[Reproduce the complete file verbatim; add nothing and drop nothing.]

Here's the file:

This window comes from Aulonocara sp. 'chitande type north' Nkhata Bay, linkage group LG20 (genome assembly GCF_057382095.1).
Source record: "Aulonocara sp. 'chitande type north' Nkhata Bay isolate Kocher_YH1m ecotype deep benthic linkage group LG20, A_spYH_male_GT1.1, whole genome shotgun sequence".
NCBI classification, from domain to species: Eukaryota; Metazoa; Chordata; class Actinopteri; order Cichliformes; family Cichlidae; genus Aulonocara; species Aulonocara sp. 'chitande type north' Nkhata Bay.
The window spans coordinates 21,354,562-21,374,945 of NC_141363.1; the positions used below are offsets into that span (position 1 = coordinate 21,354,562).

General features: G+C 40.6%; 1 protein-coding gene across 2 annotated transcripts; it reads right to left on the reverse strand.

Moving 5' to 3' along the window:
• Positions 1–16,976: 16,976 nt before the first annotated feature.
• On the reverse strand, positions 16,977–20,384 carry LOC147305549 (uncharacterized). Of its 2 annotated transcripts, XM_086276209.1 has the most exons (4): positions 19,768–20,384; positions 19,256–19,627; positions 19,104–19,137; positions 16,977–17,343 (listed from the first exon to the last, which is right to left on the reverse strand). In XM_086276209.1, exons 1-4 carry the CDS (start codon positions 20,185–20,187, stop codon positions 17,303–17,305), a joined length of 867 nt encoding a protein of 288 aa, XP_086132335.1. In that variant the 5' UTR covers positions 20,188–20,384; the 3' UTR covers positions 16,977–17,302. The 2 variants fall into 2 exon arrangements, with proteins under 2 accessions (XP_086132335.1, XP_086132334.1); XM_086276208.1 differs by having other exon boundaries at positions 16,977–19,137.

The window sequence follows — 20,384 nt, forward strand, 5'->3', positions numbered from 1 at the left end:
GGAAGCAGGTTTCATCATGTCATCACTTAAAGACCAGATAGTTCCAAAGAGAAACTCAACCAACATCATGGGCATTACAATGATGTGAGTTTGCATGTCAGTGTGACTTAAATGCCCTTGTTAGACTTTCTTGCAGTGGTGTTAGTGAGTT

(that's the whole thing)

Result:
This window comes from Aulonocara sp. 'chitande type north' Nkhata Bay, linkage group LG20 (genome assembly GCF_057382095.1).
Source record: "Aulonocara sp. 'chitande type north' Nkhata Bay isolate Kocher_YH1m ecotype deep benthic linkage group LG20, A_spYH_male_GT1.1, whole genome shotgun sequence".
NCBI classification, from domain to species: Eukaryota; Metazoa; Chordata; class Actinopteri; order Cichliformes; family Cichlidae; genus Aulonocara; species Aulonocara sp. 'chitande type north' Nkhata Bay.
The window spans coordinates 21,354,562-21,374,945 of NC_141363.1; the positions used below are offsets into that span (position 1 = coordinate 21,354,562).

General features: G+C 40.6%; 1 protein-coding gene across 2 annotated transcripts; it reads right to left on the reverse strand.

Moving 5' to 3' along the window:
• Positions 1–16,976: 16,976 nt before the first annotated feature.
• On the reverse strand, positions 16,977–20,384 carry LOC147305549 (uncharacterized). Of its 2 annotated transcripts, XM_086276209.1 has the most exons (4): positions 19,768–20,384; positions 19,256–19,627; positions 19,104–19,137; positions 16,977–17,343 (listed from the first exon to the last, which is right to left on the reverse strand). In XM_086276209.1, exons 1-4 carry the CDS (start codon positions 20,185–20,187, stop codon positions 17,303–17,305), a joined length of 867 nt encoding a protein of 288 aa, XP_086132335.1. In that variant the 5' UTR covers positions 20,188–20,384; the 3' UTR covers positions 16,977–17,302. The 2 variants fall into 2 exon arrangements, with proteins under 2 accessions (XP_086132335.1, XP_086132334.1); XM_086276208.1 differs by having other exon boundaries at positions 16,977–19,137.

The window sequence follows — 20,384 nt, forward strand, 5'->3', positions numbered from 1 at the left end:
GGAAGCAGGTTTCATCATGTCATCACTTAAAGACCAGATAGTTCCAAAGAGAAACTCAACCAACATCATGGGCATTACAATGATGTGAGTTTGCATGTCAGTGTGACTTAAATGCCCTTGTTAGACTTTCTTGCAGTGGTGTTAGTGAGTT